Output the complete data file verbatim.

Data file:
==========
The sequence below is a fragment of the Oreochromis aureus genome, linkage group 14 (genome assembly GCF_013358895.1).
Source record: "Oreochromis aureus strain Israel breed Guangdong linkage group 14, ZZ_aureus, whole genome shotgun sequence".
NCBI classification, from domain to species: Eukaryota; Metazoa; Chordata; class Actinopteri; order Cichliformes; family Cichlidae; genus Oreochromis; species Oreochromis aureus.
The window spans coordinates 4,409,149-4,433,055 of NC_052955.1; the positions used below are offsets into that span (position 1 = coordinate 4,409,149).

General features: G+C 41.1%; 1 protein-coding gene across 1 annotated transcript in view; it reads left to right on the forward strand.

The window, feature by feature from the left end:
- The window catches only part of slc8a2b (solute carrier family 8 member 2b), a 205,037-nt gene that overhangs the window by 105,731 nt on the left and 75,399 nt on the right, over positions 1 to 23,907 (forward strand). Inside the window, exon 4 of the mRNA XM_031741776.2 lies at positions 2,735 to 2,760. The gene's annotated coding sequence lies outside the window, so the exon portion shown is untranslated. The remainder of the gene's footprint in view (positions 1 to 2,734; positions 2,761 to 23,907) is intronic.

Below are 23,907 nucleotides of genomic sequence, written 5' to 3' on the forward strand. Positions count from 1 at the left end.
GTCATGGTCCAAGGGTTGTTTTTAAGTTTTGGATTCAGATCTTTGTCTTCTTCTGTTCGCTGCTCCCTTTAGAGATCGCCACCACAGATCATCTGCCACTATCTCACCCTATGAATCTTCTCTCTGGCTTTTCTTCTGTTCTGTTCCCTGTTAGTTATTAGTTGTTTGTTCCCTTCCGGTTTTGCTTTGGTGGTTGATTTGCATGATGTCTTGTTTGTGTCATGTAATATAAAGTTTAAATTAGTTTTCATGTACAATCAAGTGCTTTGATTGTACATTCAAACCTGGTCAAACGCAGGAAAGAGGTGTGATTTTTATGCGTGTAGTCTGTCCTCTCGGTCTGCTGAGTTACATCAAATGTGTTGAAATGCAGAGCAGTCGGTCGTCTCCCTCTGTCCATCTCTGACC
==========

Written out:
The sequence below is a fragment of the Oreochromis aureus genome, linkage group 14 (genome assembly GCF_013358895.1).
Source record: "Oreochromis aureus strain Israel breed Guangdong linkage group 14, ZZ_aureus, whole genome shotgun sequence".
NCBI classification, from domain to species: Eukaryota; Metazoa; Chordata; class Actinopteri; order Cichliformes; family Cichlidae; genus Oreochromis; species Oreochromis aureus.
The window spans coordinates 4,409,149-4,433,055 of NC_052955.1; the positions used below are offsets into that span (position 1 = coordinate 4,409,149).

General features: G+C 41.1%; 1 protein-coding gene across 1 annotated transcript in view; it reads left to right on the forward strand.

The window, feature by feature from the left end:
- The window catches only part of slc8a2b (solute carrier family 8 member 2b), a 205,037-nt gene that overhangs the window by 105,731 nt on the left and 75,399 nt on the right, over positions 1 to 23,907 (forward strand). Inside the window, exon 4 of the mRNA XM_031741776.2 lies at positions 2,735 to 2,760. The gene's annotated coding sequence lies outside the window, so the exon portion shown is untranslated. The remainder of the gene's footprint in view (positions 1 to 2,734; positions 2,761 to 23,907) is intronic.

Below are 23,907 nucleotides of genomic sequence, written 5' to 3' on the forward strand. Positions count from 1 at the left end.
GTCATGGTCCAAGGGTTGTTTTTAAGTTTTGGATTCAGATCTTTGTCTTCTTCTGTTCGCTGCTCCCTTTAGAGATCGCCACCACAGATCATCTGCCACTATCTCACCCTATGAATCTTCTCTCTGGCTTTTCTTCTGTTCTGTTCCCTGTTAGTTATTAGTTGTTTGTTCCCTTCCGGTTTTGCTTTGGTGGTTGATTTGCATGATGTCTTGTTTGTGTCATGTAATATAAAGTTTAAATTAGTTTTCATGTACAATCAAGTGCTTTGATTGTACATTCAAACCTGGTCAAACGCAGGAAAGAGGTGTGATTTTTATGCGTGTAGTCTGTCCTCTCGGTCTGCTGAGTTACATCAAATGTGTTGAAATGCAGAGCAGTCGGTCGTCTCCCTCTGTCCATCTCTGACC